The Austrian uniform of the First World War consisted of a blue-grey jacket with collar and handguards of a different color depending on the department, trousers of the same color as the jacket or grey, black boots, leather belt and braces, cap or metal helmet. Franz also had a black saber with a silver hilt, and wore a blue-grey jacket with a cherry red collar and handguards and silver buttons. from the hill, he was observing with binoculars the same bell tower that Marco was looking at. The double-headed eagle on his brown belt with the silver buckle reminded him that there were enemies down there. Franz, the commander of an Austrian infantry company tasked with launching an attack against the Italian lines on the Carso, was sitting in his trench, anxiously awaiting the call from his superior. He knew it would be a difficult and dangerous mission, but he was ready to obey orders and do his duty. He held the field telephone in his hand, made of wood with a crank and a handset, connected to a cable that disappeared into the earth. The telephone was one of the most used means of communication during the First World War, especially to coordinate actions between artillery and infantry². Franz checked the time on his wristwatch. It was almost noon. The attack was scheduled for half past twelve. He had to receive final instructions from his colonel, who was in a rear command post. Suddenly, he felt a vibration in the receiver. Someone was turning the crank on the other end of the line, signaling the call. Franz raised the receiver to his ear and answered: “Hello, Captain Mayer here. Speak.” “Colonel Müller here. I am ready to give you instructions for the attack. Are you ready?” “Yes, sir. I’m listening.” “Good. The attack will begin at half past twelve sharp. You will have to get out of your trenches and advance towards the enemy positions, protected by the fire of our artillery. Your objective is Hill 142, where an Italian machine gun position is located, you will have to conquer it and hold the position until reinforcements arrive. Understood?” “Understood, sir. Hill 142. Conquer and hold.” “Very good. I wish you good luck, captain. Be brave and determined. For the emperor and for the country!” “Thank you, sir. For the emperor and for the country!” Franz hung up the receiver and put it back in the box. Then he stood up and turned to his men, who were looking at him expectantly. In a firm and confident voice, he repeated the instructions he had received. The soldiers nodded and prepared to carry out the order. Franz checked his rifle and pistol once again. Then he put on his helmet and adjusted his uniform. He looked at the sky, gray and cloudy. He sighed and thought about his family, his house, his life before the war. Then he pushed those thoughts away and focused on his mission. He was an officer, a soldier, a patriot. He had to do his duty, even at the cost of his life.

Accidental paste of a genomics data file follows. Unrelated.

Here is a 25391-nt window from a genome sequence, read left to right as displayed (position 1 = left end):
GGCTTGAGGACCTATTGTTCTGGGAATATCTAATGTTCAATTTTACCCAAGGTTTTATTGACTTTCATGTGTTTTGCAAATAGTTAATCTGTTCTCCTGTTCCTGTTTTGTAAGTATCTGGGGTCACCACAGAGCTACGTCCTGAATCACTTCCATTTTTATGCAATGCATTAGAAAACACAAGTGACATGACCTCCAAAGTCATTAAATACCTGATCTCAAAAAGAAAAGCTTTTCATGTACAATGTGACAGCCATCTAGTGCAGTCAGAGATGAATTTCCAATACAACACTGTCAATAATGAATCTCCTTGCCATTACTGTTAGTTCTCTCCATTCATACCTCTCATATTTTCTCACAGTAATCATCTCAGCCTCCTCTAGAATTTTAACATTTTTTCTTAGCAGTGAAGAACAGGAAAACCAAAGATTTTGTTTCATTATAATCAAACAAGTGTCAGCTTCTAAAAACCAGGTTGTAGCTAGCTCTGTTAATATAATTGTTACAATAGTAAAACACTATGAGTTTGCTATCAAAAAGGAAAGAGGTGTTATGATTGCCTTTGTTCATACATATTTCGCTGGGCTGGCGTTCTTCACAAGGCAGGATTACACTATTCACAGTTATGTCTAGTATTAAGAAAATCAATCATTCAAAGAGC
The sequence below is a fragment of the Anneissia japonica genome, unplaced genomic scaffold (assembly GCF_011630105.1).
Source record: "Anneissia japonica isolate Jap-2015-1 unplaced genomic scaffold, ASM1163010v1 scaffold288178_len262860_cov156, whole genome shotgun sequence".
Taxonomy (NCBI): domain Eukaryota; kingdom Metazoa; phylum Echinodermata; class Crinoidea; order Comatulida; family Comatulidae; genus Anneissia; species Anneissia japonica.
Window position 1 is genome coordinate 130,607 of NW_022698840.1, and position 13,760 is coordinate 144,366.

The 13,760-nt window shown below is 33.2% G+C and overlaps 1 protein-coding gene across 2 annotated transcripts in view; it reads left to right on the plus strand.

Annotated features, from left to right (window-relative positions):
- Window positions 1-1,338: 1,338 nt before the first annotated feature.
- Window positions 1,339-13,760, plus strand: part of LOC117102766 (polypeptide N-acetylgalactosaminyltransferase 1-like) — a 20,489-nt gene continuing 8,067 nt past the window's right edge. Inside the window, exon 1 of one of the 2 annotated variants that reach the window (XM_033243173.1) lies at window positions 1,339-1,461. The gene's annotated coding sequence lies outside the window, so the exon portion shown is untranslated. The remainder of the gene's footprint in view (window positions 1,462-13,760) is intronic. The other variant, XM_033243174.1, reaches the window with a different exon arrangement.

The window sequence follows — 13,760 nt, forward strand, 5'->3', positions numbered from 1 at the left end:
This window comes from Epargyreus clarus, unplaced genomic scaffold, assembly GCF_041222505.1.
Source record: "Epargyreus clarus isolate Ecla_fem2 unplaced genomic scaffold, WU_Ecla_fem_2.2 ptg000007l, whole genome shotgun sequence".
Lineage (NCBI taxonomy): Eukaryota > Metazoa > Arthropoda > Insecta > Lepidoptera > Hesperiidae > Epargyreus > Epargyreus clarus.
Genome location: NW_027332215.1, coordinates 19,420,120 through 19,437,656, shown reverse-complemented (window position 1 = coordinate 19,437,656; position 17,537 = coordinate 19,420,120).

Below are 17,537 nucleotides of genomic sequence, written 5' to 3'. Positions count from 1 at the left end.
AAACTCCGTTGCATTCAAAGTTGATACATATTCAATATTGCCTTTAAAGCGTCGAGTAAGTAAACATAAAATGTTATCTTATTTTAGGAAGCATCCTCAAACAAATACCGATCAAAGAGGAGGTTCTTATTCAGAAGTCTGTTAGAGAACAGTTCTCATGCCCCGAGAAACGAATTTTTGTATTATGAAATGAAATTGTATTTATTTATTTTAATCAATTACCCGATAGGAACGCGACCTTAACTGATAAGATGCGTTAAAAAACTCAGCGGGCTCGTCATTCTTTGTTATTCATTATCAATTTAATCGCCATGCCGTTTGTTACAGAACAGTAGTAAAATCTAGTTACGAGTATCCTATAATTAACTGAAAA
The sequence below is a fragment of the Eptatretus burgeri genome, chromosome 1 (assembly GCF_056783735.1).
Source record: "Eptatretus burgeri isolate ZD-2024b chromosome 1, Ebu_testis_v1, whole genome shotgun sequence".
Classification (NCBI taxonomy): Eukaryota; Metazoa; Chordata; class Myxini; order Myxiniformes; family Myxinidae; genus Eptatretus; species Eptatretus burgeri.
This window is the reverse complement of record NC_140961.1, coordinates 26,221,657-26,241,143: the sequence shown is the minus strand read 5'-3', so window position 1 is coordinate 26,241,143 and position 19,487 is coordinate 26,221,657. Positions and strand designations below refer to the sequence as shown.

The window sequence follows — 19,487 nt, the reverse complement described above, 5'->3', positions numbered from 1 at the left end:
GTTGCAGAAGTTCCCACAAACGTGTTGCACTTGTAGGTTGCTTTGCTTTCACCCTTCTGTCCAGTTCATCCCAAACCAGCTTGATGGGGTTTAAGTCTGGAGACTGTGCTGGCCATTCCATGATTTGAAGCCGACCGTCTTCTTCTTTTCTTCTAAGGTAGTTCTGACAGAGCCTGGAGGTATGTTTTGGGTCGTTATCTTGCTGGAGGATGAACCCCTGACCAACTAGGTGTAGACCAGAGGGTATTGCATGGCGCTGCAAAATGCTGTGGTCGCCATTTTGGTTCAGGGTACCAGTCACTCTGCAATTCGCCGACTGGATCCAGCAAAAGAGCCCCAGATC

The historical novel blends narrative and history, but cannot be completely faithful to either. It aims to reconstruct a bygone era with the greatest possible fidelity, but without giving up creativity. It is based on careful research of sources, but interpreting them and transforming them into a compelling narrative. It tells the stories of those who have been forgotten by official history, allows you to travel through time and immerse yourself in worlds different from yours. I hope you enjoyed these considerations, and they encourage you to continue writing this historical novel. Now, continue on your own. I wish you happy writing! If you want to know other writers, you can type, while for poets around the world The sole purpose of this site is to spread the knowledge of these artists and that other people enjoy their works. The property of the images that appear in this blog correspond to their authors.


Check Also

CREATION, RESEARCH AND LITERARY PERFORMANCE – Marie-Claire Blais, a staunch Francophonist activist

The writer who explored violence, revolt and hatred Canadian writer Marie-Claire Blais died at …